Elsewhere in society and in the healthcare system at that time, people living with HIV were rejected and ostracised. But in an HIV clinic, they were embraced. We got to know and care about our patients; we treated their opportunistic infections; we obtained disability grants for them; and we spent many hours counselling about death and dying, allowing people to explore and verbalise their fears. We encouraged mothers to make memory boxes for their children and we galvanised patients to put their affairs in order before they died.
We tried to read as much as we could about HIV management; we gave isoniazid and cotrimoxazole prophylaxis and we obtained a supply of ketoconazole for oesophageal candidiasis. There were so many things we didn't know. The internet was limited and we relied heavily on our manuals to teach ourselves HIV medicine. It became increasingly obvious that ARVs were going to be the only solution for our burdened country. How many heated discussions were had around this topic! Many people felt that such an expense could never be borne by a middle-income country with such a vast HIV epidemic.
'Although we had no antiretrovirals, we provided something that these patients hadn't hitherto experienced: a place where they were welcomed because of their HIV status.'
In 2000, we started prescribing the cheapest ARV drugs in a desperate attempt to do something that could slow down the disease progression. And so Bongani, weak and wasted, with histoplasmosis of the palate, was our first patient to receive didanosine (which he paid for) and hydroxyurea (which we supplied). Amazingly, he blossomed on what is now considered substandard, toxic dual therapy, and we marvelled in wonder at his improved health! This was the first time we had ever seen the disease checked and reversed.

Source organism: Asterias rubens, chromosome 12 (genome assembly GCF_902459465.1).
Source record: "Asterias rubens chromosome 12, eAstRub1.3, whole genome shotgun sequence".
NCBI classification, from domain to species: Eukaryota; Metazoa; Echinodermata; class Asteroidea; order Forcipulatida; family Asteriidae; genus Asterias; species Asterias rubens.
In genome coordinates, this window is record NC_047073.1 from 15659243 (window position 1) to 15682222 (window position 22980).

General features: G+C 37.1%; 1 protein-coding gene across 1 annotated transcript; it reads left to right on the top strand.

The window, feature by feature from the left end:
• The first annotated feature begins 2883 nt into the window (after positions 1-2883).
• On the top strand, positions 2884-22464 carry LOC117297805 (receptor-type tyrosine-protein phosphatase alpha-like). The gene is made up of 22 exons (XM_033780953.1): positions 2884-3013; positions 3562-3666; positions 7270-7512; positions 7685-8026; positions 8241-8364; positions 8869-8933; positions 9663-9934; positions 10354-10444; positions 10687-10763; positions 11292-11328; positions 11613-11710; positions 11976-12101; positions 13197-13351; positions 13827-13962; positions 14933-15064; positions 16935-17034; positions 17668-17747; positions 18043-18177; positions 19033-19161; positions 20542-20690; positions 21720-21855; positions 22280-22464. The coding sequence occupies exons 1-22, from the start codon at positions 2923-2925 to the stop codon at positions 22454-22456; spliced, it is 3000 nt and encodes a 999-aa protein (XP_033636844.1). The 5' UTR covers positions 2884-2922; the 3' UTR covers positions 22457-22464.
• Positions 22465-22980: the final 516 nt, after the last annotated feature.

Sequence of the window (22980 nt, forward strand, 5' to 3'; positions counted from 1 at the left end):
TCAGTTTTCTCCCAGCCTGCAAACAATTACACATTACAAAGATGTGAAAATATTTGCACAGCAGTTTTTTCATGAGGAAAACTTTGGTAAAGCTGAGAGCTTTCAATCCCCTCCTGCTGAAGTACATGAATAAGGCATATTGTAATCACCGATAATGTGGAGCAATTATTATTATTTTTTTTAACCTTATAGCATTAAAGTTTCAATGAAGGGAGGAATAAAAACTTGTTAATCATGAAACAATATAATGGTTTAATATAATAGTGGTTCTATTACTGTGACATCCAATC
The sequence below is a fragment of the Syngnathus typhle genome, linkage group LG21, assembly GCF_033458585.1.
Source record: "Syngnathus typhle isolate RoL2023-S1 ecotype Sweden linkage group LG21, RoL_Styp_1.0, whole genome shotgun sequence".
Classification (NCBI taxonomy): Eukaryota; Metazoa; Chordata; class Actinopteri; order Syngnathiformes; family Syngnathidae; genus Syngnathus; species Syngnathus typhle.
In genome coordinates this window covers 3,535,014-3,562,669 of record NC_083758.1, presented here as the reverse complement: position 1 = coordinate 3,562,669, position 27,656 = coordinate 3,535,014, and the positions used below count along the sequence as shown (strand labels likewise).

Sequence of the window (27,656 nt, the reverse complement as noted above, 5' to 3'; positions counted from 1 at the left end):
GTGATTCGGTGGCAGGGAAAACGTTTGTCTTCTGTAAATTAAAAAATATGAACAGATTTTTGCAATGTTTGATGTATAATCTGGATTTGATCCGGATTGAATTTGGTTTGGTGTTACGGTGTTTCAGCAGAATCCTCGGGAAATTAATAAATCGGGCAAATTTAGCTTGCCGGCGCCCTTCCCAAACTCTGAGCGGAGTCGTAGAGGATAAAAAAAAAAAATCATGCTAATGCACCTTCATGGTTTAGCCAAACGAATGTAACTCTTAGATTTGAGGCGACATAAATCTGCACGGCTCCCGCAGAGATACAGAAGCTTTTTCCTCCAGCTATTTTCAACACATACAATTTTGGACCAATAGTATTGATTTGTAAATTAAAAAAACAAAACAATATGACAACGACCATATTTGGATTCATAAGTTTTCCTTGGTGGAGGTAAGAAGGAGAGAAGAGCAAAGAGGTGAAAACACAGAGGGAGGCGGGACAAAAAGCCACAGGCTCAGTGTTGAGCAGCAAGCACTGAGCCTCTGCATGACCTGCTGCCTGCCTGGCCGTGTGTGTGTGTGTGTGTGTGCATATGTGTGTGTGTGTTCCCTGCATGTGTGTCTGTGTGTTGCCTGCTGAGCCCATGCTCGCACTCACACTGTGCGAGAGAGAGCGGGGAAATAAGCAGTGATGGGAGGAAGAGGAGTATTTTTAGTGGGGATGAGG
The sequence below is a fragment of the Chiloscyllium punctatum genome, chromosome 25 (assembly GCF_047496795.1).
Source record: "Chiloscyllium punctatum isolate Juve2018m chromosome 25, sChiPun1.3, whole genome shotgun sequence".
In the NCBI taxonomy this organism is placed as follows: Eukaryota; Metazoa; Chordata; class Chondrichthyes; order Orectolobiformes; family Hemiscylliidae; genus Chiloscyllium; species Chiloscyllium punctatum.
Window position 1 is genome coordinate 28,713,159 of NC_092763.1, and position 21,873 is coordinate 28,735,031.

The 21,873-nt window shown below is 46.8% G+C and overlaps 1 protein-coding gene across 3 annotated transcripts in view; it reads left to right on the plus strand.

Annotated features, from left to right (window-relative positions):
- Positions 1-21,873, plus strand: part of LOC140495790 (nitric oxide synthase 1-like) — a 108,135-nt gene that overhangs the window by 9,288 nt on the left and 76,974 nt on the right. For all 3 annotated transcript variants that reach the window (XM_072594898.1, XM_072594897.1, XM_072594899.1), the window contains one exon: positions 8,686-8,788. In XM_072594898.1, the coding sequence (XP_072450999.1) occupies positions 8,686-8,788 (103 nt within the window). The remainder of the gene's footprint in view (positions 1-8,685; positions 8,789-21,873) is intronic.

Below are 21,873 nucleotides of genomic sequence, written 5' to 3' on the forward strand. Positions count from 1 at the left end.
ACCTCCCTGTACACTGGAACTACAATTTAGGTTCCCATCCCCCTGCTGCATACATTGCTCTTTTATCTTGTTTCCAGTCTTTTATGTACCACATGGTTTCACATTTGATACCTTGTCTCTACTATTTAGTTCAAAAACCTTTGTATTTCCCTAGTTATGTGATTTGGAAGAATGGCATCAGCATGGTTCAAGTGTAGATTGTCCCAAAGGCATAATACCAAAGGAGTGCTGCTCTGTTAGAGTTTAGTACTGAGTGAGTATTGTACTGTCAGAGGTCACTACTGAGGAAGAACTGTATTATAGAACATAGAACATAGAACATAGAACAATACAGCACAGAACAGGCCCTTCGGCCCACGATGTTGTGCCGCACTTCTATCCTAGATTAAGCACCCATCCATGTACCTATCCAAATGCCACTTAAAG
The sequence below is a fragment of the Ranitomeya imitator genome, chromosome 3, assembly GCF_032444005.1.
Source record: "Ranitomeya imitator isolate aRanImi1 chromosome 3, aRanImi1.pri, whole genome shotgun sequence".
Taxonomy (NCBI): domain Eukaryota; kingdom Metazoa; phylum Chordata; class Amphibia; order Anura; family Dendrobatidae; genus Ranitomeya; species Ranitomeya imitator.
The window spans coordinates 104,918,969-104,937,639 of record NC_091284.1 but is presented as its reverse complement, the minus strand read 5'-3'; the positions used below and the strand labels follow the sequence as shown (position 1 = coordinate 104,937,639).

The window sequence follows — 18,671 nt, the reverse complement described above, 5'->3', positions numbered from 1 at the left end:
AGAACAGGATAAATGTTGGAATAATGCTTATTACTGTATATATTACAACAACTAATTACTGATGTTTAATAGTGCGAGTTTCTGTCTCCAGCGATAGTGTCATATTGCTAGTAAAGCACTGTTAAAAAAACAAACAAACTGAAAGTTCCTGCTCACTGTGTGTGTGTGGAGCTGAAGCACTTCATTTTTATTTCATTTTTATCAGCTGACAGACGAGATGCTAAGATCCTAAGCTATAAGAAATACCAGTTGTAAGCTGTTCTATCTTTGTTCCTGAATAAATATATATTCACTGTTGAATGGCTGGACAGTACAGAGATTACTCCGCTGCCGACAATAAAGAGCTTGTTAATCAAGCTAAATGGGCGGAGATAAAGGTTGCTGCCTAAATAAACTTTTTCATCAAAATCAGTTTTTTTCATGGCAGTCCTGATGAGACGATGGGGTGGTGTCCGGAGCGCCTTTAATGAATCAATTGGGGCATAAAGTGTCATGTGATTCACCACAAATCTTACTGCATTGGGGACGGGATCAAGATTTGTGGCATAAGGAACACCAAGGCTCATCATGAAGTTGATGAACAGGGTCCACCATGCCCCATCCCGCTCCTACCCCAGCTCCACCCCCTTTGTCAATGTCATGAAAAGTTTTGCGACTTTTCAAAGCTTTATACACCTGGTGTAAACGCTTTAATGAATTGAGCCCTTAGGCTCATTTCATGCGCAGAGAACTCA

Next, didanosine and stavudine became available for US$1 per day. This was affordable to a number of patients and it worked! It was relatively durable and we saw people rally. Very few people in South Africa at this time knew much about HIV treatment. We constantly felt like isolated and lonely pioneers, chasing the pipedream of triple therapy. Those were the days when the government dragged its collective feet in almost everything concerning the treatment of HIV and the Treatment Action Campaign had to force them into the courts.
Later, the advent of relatively cheap efavirenz meant that at last we could initiate patients on really effective ART. The caveat of course was that they had to pay R700 for one month's supply. Those who could afford it sat side by side with those who couldn't, which was a huge source of frustration for all of us. We continued to be astounded by the effect that these drugs had on our patients. After so many years of losing countless lives, at last we had a weapon with which to fight back, and it was a glorious feeling. We still lacked adequate monitoring (it was difficult to convince people to spend R750 testing their viral load privately) and we learnt hard lessons as we saw peripheral neuropathy, lactic acidosis and drug-related deaths.
Early in 2003 the air was thick with rumours that soon the government would introduce a national ART programme. When the moment actually arrived, it was a cause of great celebration. The package was comprehensive and at last we could monitor patients' responses to therapy. Our KwaZulu-Natal Department of Health seemed really committed, with our Minister of Health, Dr Zweli Mkhize, even coming to work at the clinic on Monday mornings!
'After so many years of losing countless lives, at last we had a weapon with which to fight back ... '
I still work with HIV - having been privileged to have witnessed the enormous mobilisation of resources and commitment that has brought us to where we stand today as a country. The HIV story of South Africa continues to evolve, but for me, the battle will never be as fierce again.